When she was 33 weeks pregnant, Laura Avett told her obstetrician about a bizarre sensation she was having. “I know this sounds ridiculous,” she recalls saying, “but at times I feel like the baby is going to fall out of me.”
It wasn’t ridiculous at all. An assessment showed that Laura’s cervix was already dilating. She had signs of preeclampsia (a pregnancy-related condition characterized by high blood pressure) and was at risk for preterm labour (delivering the baby before 37 weeks). The doctor put Laura on strict bed rest: she had to remain lying down at all times, preferably on her left side, getting up only to use the washroom.
Dr. Jennifer Schnarr, an obstetrician/gynecologist in Kitchener, Ont., says, “due to the fact that a preterm birth can have such devastating consequences, many healthcare providers will recommend bed rest in an attempt to reduce the risk as much as possible.” A 2008 survey published in the Journal of Obstetrics and Gynaecology Canada found that 65 percent of responding obstetricians and 70 percent of responding family physicians had
recommended bed rest for patients at risk of preterm birth. The World Health Organization’s 2012 report, Born Too Soon, says: “It is important to ensure that babies get at least 39 weeks of gestation when medically possible. A healthy baby is worth the wait.”
While the goal of any pregnancy is to reach full term, bed rest may not be the answer in every case. “The evidence supporting bed rest in the prevention of preterm birth is debatable,” says Dr. Schnarr. “Being confined to bed, especially during pregnancy, is not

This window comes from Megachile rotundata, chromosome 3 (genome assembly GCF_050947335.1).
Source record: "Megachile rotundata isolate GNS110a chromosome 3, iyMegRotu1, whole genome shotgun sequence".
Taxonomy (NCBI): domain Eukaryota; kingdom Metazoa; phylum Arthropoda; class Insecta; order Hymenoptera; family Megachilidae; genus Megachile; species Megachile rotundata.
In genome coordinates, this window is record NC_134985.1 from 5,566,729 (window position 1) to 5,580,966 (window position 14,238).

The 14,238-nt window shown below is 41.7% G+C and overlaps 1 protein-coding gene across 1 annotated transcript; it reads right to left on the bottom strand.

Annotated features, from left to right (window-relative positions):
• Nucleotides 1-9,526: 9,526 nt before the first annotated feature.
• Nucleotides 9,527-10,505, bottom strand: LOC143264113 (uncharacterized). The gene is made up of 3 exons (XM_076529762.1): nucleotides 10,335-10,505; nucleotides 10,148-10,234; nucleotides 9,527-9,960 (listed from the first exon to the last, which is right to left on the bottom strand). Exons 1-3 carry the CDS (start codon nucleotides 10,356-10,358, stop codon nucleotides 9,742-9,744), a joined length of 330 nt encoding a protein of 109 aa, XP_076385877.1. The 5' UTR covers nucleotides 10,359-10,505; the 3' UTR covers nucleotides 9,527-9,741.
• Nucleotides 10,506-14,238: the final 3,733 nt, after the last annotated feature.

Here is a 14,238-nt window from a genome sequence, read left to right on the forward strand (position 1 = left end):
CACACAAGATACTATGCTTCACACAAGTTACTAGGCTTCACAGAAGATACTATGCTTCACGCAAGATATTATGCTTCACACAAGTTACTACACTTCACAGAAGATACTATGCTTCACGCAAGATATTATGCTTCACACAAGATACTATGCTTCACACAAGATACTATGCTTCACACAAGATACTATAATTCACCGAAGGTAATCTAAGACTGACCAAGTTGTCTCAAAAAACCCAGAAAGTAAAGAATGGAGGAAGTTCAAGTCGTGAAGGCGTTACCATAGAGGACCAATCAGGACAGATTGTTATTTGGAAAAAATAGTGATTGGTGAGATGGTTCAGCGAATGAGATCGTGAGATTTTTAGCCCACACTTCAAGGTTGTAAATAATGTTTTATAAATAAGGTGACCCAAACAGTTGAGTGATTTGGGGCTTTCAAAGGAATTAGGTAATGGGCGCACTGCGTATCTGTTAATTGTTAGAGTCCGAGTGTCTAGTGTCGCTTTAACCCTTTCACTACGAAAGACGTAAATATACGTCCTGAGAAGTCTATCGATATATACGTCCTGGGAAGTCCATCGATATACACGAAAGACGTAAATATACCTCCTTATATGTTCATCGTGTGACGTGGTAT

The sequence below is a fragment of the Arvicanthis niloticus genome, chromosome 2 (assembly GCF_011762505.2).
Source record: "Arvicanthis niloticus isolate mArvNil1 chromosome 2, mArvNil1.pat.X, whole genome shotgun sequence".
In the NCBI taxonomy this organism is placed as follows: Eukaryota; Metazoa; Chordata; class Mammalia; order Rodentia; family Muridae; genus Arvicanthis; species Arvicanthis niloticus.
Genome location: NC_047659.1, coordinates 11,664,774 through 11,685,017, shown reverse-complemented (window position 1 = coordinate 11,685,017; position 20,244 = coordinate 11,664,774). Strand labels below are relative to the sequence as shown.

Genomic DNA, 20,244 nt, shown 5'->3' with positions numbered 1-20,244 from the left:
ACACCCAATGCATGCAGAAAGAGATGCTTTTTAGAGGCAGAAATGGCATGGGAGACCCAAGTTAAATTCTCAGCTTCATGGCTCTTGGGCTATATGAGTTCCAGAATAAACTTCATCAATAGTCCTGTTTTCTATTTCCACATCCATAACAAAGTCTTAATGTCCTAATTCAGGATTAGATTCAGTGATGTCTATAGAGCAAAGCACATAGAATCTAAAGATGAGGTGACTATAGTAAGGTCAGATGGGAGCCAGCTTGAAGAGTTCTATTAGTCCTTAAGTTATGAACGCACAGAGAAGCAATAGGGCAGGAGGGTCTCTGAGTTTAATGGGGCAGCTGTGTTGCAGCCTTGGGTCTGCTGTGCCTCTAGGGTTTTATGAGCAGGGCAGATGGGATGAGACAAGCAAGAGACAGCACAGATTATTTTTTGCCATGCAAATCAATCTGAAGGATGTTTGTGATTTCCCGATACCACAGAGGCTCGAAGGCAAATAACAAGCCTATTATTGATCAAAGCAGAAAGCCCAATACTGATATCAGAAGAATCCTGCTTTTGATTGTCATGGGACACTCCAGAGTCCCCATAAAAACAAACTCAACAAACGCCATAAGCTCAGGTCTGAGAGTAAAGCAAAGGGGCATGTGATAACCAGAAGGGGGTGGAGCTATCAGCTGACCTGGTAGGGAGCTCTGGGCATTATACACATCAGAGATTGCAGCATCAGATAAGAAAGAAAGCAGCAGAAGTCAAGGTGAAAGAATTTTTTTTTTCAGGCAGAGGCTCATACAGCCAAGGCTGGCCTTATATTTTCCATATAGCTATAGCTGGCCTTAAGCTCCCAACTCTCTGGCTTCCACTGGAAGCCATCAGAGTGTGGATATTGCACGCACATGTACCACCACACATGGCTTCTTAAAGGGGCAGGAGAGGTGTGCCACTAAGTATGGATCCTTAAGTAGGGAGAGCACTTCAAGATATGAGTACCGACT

without risk.” Physically, a pregnant woman’s inactivity may increase her chances of developing blood clots. Emotionally, it may cause feelings of frustration, isolation and anxiety.
In Laura’s case, she followed her doctor’s instructions dutifully. She went on early maternity leave and relied on her husband and mother to look after her two-year-old daughter. Her blood pressure stabilized and her morning sickness subsided. Six weeks
later, at 39 weeks, Laura’s daughter Ella was born with no health concerns or complications. “My six weeks of bed rest now feel like a brief pause in my life,” says Laura. “It was a short period of time to sacrifice, given the impact it had on my child’s health.”
Coping with bed rest
- Obstetrician/gynecologist Dr. Jennifer Schnarr says: “Resting isn’t usually the difficult part of having a high-risk pregnancy. The difficult part is determining how to accomplish the activities of daily living such as cooking, cleaning and caring for older children.” She advises her patients to seek out support and accept help from relatives and friends.
- A smartphone or tablet can be a valuable lifeline. It’s a way to stay connected to friends and family, as well as gain access to online support groups.
- Counteract the worries and emotional strain by working on positive thinking. “It was hard because I was concerned about my baby being born too early,” says Laura Avett. “I woke up each morning wondering if today would be the day I would go into labour. Each night I remember having a little celebration in my head that I made it another day, which gave the baby more time to grow and develop.”
Originally published in ParentsCanada magazine, April 2013.